I decided to make this cardboard solar oven when I read that the town that I lived in got more sunny days a year than Arizona did. That sounded like a good opportunity to use all of that sunlight to save money and the Earth at the same time.
This cheap oven is not super efficient, so it is probably not a good idea to think of it as something permanent for cooking. It takes quite a while to get the temperature up high enough to cook in it and it is also slow.
I was patient and poor, so I cooked two meals a day all summer in it for several years. It does not work well enough that I even wanted to try it in the winter.
It is kind of fun to make this stove and it feels good not to feed the electric company and save the Earth by using it.
The materials I used to make my stove were:
Two cardboard boxes that will nest, the smaller inside the larger with several inches of space between them all around, except on top. The tops need to be even. I cut my boxes and used duct tape to get the sizes I wanted.
Styrofoam to fit in the space between the cardboard boxes, including underneath the smaller one on the inside. Packing peanuts are okay, or waste cardboard in whole slices or cut or broken into bits.
A piece of glass for a top to fit across both boxes. A little larger is okay, but not too much because it will interfere with reflectors.
Aluminum foil to make reflectors to get more light/heat into the interior. The more light you can get into your box, the hotter it will get.
Black paint to paint the inside of the inner box to absorb more heat. It is best to make sure the paint is not toxic since it will be in there with your food. I just used some water based acrylic I already had. I had to touch it up once in a while though because of spills and cleanup.
Hinges for the glass top. I just used duct tape to begin with. The duct tape loses its stickiness even at the low temperatures of this oven after a short time, however. If you want to use this oven longer, you need better hinges. I settled on leather for later. I did not have a drill to make holes in the glass, so I had to constantly re-glue it.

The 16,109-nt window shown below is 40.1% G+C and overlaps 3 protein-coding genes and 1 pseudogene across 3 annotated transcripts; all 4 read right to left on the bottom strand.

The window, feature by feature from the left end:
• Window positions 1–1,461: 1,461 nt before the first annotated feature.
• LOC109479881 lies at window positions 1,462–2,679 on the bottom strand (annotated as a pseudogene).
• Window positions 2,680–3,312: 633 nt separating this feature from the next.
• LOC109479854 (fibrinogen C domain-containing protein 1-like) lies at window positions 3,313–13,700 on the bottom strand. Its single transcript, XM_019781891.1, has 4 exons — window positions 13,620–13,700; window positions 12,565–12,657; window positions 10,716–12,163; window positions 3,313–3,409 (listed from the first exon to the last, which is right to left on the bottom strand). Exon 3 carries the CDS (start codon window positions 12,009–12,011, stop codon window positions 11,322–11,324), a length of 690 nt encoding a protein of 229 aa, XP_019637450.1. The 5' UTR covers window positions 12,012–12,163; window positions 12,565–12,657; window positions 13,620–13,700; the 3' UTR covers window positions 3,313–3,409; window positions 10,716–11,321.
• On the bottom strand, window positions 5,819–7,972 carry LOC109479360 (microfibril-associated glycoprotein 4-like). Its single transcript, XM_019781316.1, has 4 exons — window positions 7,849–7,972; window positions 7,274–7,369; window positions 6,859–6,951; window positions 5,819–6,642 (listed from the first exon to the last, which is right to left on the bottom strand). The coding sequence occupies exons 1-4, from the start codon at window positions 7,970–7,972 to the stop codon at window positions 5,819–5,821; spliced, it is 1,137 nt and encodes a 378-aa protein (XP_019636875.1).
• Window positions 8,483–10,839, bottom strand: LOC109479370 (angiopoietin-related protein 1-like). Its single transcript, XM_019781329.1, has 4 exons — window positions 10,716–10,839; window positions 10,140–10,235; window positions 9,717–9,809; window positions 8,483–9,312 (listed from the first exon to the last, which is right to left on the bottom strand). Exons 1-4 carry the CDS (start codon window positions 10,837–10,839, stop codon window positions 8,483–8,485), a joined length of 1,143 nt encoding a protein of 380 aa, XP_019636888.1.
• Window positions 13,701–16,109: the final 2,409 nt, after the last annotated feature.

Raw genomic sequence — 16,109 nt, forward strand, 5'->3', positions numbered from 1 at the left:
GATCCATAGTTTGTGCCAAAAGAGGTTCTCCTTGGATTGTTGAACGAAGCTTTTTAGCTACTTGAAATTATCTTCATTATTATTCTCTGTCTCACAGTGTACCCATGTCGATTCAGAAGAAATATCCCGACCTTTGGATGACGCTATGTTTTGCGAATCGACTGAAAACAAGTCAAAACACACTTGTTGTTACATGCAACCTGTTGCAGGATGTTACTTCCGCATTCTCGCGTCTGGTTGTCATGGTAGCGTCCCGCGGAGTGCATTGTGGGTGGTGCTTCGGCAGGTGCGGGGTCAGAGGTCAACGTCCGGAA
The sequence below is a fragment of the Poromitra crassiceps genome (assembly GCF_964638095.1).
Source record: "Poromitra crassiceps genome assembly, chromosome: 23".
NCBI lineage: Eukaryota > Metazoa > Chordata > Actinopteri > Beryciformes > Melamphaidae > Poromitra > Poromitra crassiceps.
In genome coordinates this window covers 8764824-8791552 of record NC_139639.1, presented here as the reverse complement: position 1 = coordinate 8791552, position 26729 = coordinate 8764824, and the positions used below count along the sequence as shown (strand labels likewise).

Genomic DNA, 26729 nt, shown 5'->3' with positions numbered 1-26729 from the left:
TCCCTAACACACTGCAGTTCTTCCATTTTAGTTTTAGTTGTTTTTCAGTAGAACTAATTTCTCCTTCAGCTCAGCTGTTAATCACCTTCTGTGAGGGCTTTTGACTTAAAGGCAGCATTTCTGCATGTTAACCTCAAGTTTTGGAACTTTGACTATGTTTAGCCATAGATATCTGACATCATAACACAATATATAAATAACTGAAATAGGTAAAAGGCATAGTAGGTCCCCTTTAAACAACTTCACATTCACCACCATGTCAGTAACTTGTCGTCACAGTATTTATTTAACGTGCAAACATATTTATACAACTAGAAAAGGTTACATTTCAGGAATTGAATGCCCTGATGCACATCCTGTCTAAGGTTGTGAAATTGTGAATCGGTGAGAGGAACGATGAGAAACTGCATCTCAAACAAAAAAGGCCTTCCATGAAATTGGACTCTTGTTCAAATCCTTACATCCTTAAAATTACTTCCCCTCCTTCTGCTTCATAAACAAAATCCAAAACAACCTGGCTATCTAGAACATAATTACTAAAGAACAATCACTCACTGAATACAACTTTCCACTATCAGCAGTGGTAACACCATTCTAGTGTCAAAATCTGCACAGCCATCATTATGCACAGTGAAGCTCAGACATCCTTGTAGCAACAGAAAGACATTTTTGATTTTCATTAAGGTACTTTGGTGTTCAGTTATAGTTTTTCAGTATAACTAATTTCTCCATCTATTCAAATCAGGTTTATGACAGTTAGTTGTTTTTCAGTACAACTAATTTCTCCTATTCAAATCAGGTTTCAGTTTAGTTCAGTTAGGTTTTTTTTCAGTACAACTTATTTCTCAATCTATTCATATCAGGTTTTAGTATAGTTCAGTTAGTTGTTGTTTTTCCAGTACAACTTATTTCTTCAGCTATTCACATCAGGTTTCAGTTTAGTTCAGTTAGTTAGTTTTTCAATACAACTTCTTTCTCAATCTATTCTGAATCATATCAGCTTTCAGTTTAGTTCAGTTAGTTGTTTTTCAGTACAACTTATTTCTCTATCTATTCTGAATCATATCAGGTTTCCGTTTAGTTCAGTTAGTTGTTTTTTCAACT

Sticky stuff like glue or tape to hold things together. Regular duct tape does not do well longer term from the heat. You can get higher temperature tape. There are glues that handle higher temps also. Be careful what you put inside the box because of the food in there. Check for toxicity and fumes. I look on the internet at the site of the manufacturer if necessary. The USA mandates that manufacturers have information like this available.
String, twine, yarn, etc. to adjust and hold the angle of the reflectors.
A sunny spot to position your solar oven in for several hours, a lot of hours if you intend to cook two meals in it. I used a cinder block wall behind my home. The cinder blocks absorbed more heat and got the oven hotter too.
A timer to keep track of when to adjust the reflectors as the sun moves.
If you try this and like it, you can use the same basic idea to make a more permanent version out of wood instead of cardboard and you can use a mirror for part of the reflectors. There are other better designs, however. I think a Fresnel lens is a good thing to use to raise the heat a lot more.
You will have to watch the oven a lot closer if you use a Fresnel lens. It is possible to melt metal with a big Fresnel lens. Some people have devised a sun tracking system with a motor that automatically adjust the reflectors as the sun moves across the sky.
I will end this post with a picture of how to put it together.